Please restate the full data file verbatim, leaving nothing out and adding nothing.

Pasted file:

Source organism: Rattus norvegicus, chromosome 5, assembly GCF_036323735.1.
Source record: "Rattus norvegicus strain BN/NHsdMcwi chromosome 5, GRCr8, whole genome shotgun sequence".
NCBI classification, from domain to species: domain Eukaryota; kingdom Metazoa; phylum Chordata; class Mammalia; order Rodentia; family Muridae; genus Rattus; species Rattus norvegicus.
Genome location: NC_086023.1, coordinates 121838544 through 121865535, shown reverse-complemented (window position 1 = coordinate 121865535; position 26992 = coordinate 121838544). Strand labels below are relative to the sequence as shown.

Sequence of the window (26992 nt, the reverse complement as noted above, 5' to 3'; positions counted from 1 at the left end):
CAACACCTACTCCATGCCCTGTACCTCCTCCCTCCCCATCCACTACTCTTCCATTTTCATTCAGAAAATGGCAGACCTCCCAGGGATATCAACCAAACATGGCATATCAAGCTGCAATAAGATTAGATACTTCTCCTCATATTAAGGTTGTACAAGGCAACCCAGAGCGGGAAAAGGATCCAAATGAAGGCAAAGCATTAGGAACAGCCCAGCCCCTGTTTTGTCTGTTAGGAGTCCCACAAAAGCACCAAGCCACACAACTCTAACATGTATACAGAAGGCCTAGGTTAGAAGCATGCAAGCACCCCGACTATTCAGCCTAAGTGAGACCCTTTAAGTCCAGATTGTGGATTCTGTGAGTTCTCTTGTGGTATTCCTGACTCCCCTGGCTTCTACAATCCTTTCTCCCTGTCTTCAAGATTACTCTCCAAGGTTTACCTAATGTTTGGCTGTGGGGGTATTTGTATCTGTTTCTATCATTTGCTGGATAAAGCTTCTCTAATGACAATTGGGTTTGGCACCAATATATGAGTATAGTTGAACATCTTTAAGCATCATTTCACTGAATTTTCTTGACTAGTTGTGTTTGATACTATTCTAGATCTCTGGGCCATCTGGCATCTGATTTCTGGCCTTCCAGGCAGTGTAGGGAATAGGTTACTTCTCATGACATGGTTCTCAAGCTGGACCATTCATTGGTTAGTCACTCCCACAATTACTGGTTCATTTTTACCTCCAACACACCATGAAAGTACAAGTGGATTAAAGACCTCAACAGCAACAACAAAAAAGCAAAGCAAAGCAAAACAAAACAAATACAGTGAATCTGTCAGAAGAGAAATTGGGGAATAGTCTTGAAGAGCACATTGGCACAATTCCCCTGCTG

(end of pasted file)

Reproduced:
Source organism: Rattus norvegicus, chromosome 5, assembly GCF_036323735.1.
Source record: "Rattus norvegicus strain BN/NHsdMcwi chromosome 5, GRCr8, whole genome shotgun sequence".
NCBI classification, from domain to species: domain Eukaryota; kingdom Metazoa; phylum Chordata; class Mammalia; order Rodentia; family Muridae; genus Rattus; species Rattus norvegicus.
Genome location: NC_086023.1, coordinates 121838544 through 121865535, shown reverse-complemented (window position 1 = coordinate 121865535; position 26992 = coordinate 121838544). Strand labels below are relative to the sequence as shown.

Sequence of the window (26992 nt, the reverse complement as noted above, 5' to 3'; positions counted from 1 at the left end):
CAACACCTACTCCATGCCCTGTACCTCCTCCCTCCCCATCCACTACTCTTCCATTTTCATTCAGAAAATGGCAGACCTCCCAGGGATATCAACCAAACATGGCATATCAAGCTGCAATAAGATTAGATACTTCTCCTCATATTAAGGTTGTACAAGGCAACCCAGAGCGGGAAAAGGATCCAAATGAAGGCAAAGCATTAGGAACAGCCCAGCCCCTGTTTTGTCTGTTAGGAGTCCCACAAAAGCACCAAGCCACACAACTCTAACATGTATACAGAAGGCCTAGGTTAGAAGCATGCAAGCACCCCGACTATTCAGCCTAAGTGAGACCCTTTAAGTCCAGATTGTGGATTCTGTGAGTTCTCTTGTGGTATTCCTGACTCCCCTGGCTTCTACAATCCTTTCTCCCTGTCTTCAAGATTACTCTCCAAGGTTTACCTAATGTTTGGCTGTGGGGGTATTTGTATCTGTTTCTATCATTTGCTGGATAAAGCTTCTCTAATGACAATTGGGTTTGGCACCAATATATGAGTATAGTTGAACATCTTTAAGCATCATTTCACTGAATTTTCTTGACTAGTTGTGTTTGATACTATTCTAGATCTCTGGGCCATCTGGCATCTGATTTCTGGCCTTCCAGGCAGTGTAGGGAATAGGTTACTTCTCATGACATGGTTCTCAAGCTGGACCATTCATTGGTTAGTCACTCCCACAATTACTGGTTCATTTTTACCTCCAACACACCATGAAAGTACAAGTGGATTAAAGACCTCAACAGCAACAACAAAAAAGCAAAGCAAAGCAAAACAAAACAAATACAGTGAATCTGTCAGAAGAGAAATTGGGGAATAGTCTTGAAGAGCACATTGGCACAATTCCCCTGCTG